# Thread: Elimination of Arbitrary Constants

1. ## Elimination of Arbitrary Constants

How do I eliminate the arbitrary constant in the equation y = ax^2 -1?

The answer at the back of the book is 2y = x(dy/dx)-2 however I don't understand how they arrived at this.

Here is my attempt:

y = ax^2 -1

dy/dx = 2ax

(dy/dx) (1/2x) = a

therefore y = (dy/dx) (1/2x)x^2 - 1

Where did I go wrong?

2. Originally Posted by sparky
How do I eliminate the arbitrary constant in the equation y = ax^2 -1?

The answer at the back of the book is 2y = x(dy/dx)-2 however I don't understand how they arrived at this.

Here is my attempt:

y = ax^2 -1

dy/dx = 2ax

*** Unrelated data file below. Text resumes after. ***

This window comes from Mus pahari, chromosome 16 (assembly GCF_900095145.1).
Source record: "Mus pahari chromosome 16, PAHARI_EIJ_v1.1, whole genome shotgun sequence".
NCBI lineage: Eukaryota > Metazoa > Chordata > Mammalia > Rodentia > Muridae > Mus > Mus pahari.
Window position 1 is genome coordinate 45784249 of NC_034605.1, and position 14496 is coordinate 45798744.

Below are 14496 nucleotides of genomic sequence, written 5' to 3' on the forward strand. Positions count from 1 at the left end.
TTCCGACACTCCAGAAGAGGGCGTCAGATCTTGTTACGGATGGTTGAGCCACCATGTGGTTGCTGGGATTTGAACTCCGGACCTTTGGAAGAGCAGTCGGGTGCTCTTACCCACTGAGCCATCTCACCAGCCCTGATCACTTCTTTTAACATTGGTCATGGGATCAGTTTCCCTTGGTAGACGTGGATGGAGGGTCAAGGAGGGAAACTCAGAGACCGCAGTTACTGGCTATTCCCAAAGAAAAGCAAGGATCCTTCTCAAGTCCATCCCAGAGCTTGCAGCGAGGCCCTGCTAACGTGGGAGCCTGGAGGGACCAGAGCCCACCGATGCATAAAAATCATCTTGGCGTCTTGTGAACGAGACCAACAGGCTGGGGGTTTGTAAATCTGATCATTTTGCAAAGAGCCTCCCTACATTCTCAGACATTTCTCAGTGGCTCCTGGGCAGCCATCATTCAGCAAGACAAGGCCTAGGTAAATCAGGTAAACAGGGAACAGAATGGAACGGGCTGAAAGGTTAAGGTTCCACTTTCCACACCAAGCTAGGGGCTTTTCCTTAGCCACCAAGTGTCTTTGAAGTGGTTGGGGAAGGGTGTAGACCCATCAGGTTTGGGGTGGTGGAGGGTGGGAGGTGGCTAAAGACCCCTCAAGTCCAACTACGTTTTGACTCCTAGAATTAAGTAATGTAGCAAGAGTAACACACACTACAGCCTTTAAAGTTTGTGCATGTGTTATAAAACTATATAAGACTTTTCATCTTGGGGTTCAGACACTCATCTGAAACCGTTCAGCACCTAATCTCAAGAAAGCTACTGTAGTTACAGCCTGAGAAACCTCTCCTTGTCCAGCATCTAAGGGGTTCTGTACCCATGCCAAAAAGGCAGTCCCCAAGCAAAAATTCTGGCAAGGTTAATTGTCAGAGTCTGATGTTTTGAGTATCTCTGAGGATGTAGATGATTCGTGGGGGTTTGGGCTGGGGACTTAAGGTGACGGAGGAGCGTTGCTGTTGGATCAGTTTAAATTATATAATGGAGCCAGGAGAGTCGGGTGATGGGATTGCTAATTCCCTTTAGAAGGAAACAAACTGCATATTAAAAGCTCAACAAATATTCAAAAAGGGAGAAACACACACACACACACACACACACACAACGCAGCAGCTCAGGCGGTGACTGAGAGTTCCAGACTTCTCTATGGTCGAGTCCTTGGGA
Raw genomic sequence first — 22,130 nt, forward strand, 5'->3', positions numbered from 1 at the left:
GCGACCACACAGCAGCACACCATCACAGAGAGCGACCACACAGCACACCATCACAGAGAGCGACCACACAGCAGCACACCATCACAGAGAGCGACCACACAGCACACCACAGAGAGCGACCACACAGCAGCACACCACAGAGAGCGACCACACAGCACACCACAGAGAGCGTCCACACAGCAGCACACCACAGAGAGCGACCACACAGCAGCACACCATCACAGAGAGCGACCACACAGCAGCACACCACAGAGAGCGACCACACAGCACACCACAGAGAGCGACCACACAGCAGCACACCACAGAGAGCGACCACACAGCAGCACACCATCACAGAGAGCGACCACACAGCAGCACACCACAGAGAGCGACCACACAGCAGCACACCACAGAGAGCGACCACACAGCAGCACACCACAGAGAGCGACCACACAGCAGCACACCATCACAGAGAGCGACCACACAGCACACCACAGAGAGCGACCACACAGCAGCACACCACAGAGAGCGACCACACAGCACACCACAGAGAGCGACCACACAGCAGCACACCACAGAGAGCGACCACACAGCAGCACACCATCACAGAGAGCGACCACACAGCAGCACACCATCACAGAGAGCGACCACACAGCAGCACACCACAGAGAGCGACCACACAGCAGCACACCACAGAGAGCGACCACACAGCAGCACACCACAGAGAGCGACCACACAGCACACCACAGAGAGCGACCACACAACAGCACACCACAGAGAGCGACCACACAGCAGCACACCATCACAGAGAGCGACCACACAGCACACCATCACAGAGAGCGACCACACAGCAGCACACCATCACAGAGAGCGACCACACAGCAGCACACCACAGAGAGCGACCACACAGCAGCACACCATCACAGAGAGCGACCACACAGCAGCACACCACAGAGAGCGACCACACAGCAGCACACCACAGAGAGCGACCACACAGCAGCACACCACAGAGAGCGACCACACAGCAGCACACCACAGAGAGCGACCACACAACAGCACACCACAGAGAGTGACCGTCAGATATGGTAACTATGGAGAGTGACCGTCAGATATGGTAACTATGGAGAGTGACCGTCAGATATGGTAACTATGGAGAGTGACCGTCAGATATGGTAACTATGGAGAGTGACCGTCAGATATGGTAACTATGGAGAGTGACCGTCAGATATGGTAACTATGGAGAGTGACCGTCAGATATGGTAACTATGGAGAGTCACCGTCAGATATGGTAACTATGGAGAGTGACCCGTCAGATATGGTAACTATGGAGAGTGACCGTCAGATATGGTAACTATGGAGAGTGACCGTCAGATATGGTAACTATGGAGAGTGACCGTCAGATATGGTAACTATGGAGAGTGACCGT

(dy/dx) (1/2x) = a

therefore y = (dy/dx) (1/2x)x^2 - 1

Where did I go wrong?
Stopping too soon ?

$\displaystyle \displaystyle\ y=\frac{dy}{dx}\left(\frac{1}{2x}\right)x^2-1$

$\displaystyle 2y=2\displaystyle\left[\frac{dy}{dx}\left(\frac{x}{2}\right)-1\right]$

3. Originally Posted by sparky
How do I eliminate the arbitrary constant in the equation y = ax^2 -1?

The answer at the back of the book is 2y = x(dy/dx)-2 however I don't understand how they arrived at this.

Here is my attempt:

y = ax^2 -1

dy/dx = 2ax

(dy/dx) (1/2x) = a

therefore y = (dy/dx) (1/2x)x^2 - 1

Where did I go wrong?
You didn't do anything wrong you just need to keep going. Your answer is equivalent.

$\displaystyle \displaystyle y=\frac{dy}{dx}\left( \frac{1}{2x}\right)x^2-1 \iff y=\left( \frac{x}{2} \right) \frac{dy}{dx}-1 \iff 2y=x\frac{dy}{dx}-2$

Edit: too slow